Bill Krause '75 has published his first book, Federico Moreno Torroba, A Musical Life in Three Acts (Oxford University Press, 2013), with co-author Walter Clark. Since leaving Santa Clara, he earned his M.M. from University of Southern California and Ph.D. from Washington University, St. Louis. He currently serves on the faculty of Hollins University in Roanoke, Virginia.
Joseph Kovar ’75 is celebrating the 25th anniversary of his CPA and Wealth Management firm, Sweeney Kovar, LLP, which serves businesses and individuals in Danville, Calif.
Psychotherapist Alexandra Kennedy '75 was a pioneer in the field of grief in the 1990s when her first book, Losing a Parent (HarperCollins), became a bestseller. Her professional work moved deeply into the field of grief and loss while her private life sought union with the Divine Feminine. The result of this 30-year journey is her third book, the just-published How Did I Miss All This Before? Waking Up to the Magic of Our Ordinary Lives (iUniverse; $19.95; ISBN 1450207987). A psychotherapist for more than 30 years, Kennedy has written an intimate account of courageous transformation in the midst of life's common challenges--truly a woman's path of awakening. Alexandra's three-decade quest begins with an unusual transcendent experience, unfolds through epiphanies at three sacred Earth sites, and culminates in the discovery that her yearning was always available to be fulfilled right here, in the most ordinary aspects of daily life. Through the medium of a compelling, multilayered story that is both personal and accessible, How Did I Miss All This Before? offers a unique combination of rich prose, deep professional and personal experience, interactive questions for readers, and a wealth of references from pioneers of both spirit and psychology. We tend to believe that waking up to our natural state of joyfulness comes with huge claps of thunder or miraculous events. Yet How Did I Miss All This Before? shows that life's magic happens in the most ordinary of moments, if only we are willing to see with fresh eyes. The process of awakening involves being fully present to life as it is right now. Kennedy's message is for everyone wishing to find greater openness to life in each precious moment. Kennedy, who lives in Santa Cruz, Calif., has served on the faculty of John F. Kennedy University, UC-Santa Cruz Extension, and the Institute of Transpersonal Psychology. Her writing has been featured in USA Today, San Jose Mercury News, San Francisco Examiner, Boston Herald, Yoga Journal, and Mothering Magazine.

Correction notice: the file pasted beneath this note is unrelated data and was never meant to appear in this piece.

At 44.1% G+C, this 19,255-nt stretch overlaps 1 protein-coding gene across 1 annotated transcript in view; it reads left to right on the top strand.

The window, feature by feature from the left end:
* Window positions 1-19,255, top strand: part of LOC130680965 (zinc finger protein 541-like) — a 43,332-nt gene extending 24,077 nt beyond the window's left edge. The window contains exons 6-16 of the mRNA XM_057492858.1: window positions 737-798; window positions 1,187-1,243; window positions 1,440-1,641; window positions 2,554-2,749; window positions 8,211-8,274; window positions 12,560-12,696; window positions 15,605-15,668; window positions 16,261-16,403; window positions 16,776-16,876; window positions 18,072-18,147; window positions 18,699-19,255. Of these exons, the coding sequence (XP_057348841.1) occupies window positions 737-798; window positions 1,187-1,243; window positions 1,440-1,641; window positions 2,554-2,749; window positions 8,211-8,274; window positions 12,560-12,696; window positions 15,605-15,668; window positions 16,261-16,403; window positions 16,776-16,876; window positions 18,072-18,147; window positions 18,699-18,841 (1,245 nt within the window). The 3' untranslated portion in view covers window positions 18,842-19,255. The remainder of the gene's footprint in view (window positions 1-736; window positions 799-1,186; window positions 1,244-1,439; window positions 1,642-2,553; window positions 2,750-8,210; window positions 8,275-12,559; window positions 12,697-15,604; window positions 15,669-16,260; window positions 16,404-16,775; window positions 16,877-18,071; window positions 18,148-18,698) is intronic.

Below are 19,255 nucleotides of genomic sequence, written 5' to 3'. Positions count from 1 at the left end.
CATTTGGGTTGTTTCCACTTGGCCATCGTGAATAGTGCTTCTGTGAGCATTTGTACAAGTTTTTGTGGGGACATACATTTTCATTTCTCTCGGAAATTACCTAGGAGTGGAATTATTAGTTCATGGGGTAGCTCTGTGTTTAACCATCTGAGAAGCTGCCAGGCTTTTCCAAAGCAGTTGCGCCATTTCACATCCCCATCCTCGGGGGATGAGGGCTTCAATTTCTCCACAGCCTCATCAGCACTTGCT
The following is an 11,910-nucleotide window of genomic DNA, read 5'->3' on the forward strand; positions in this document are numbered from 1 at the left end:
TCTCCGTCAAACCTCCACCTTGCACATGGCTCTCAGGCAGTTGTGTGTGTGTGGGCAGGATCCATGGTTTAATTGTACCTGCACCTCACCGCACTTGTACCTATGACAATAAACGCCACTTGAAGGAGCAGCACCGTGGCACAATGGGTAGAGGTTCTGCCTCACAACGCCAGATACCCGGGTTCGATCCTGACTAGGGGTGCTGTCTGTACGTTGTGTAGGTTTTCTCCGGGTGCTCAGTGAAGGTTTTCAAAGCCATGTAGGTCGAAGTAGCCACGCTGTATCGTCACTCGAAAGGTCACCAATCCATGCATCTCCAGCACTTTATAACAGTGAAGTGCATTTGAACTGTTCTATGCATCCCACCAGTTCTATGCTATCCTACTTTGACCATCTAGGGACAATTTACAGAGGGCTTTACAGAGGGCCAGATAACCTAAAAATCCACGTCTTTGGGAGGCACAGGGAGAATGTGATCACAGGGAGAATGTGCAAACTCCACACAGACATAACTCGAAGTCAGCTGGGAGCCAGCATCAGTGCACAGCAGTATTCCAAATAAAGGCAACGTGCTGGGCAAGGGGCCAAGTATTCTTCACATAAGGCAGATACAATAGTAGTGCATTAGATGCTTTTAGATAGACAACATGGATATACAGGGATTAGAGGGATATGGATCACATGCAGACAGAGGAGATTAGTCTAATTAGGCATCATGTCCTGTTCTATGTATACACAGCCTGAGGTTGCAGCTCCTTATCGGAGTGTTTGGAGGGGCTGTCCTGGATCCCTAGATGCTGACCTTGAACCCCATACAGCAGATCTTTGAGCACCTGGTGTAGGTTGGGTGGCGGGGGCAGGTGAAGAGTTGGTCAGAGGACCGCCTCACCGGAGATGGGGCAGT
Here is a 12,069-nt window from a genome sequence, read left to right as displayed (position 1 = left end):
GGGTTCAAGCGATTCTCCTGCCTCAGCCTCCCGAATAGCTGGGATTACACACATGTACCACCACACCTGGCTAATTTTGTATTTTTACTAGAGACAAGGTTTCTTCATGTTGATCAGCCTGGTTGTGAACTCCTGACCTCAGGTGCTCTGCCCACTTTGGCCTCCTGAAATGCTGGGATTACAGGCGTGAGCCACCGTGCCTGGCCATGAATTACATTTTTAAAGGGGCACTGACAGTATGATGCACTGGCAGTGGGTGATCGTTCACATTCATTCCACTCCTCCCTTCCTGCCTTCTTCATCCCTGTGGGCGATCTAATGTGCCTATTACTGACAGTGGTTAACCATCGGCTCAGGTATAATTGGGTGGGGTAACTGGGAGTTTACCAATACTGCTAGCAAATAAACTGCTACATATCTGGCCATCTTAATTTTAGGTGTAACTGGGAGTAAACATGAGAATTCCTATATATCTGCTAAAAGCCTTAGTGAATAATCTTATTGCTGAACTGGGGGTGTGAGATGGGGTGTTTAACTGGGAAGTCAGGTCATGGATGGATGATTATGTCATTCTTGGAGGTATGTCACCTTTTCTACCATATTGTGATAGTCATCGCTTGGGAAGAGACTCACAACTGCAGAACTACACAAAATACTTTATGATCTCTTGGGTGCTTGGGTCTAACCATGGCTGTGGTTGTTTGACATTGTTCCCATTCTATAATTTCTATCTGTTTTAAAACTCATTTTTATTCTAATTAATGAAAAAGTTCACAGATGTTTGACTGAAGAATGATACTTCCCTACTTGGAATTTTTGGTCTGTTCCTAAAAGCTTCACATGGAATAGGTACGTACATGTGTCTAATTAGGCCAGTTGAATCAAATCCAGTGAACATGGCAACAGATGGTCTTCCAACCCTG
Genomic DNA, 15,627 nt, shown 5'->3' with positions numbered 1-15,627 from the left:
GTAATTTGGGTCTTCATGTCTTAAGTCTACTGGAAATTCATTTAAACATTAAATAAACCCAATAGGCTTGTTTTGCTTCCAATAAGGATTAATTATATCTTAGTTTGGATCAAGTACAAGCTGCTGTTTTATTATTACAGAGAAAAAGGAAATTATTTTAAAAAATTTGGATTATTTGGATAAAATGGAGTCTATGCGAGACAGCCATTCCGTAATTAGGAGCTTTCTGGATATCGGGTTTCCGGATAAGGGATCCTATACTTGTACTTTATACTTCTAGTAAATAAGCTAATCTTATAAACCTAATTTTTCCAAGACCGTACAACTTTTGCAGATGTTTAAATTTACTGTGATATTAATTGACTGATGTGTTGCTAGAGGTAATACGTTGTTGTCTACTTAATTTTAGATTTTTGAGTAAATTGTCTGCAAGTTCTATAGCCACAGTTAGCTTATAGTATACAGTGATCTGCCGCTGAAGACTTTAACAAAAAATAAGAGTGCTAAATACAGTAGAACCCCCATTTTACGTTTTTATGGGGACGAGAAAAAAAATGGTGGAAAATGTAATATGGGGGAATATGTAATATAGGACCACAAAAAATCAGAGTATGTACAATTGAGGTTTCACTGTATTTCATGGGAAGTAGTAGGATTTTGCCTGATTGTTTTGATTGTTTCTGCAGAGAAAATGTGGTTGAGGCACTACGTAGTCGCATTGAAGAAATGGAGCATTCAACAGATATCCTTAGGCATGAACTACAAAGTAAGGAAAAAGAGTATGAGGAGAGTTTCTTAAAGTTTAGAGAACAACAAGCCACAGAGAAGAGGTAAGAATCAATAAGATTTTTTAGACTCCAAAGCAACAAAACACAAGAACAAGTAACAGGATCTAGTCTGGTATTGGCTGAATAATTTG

Terence Kane '75 published The Wise Planner: Safeguarding Your Family's Wealth. Based upon years of legal experience, Kane has written an entertaining and well thought-out book on estate planning, legal structures and how to protect your family's wealth. He lives in San Jose, Calif., with his wife and two daughters.
Terence M. Kane TMK54@sbcglobal.net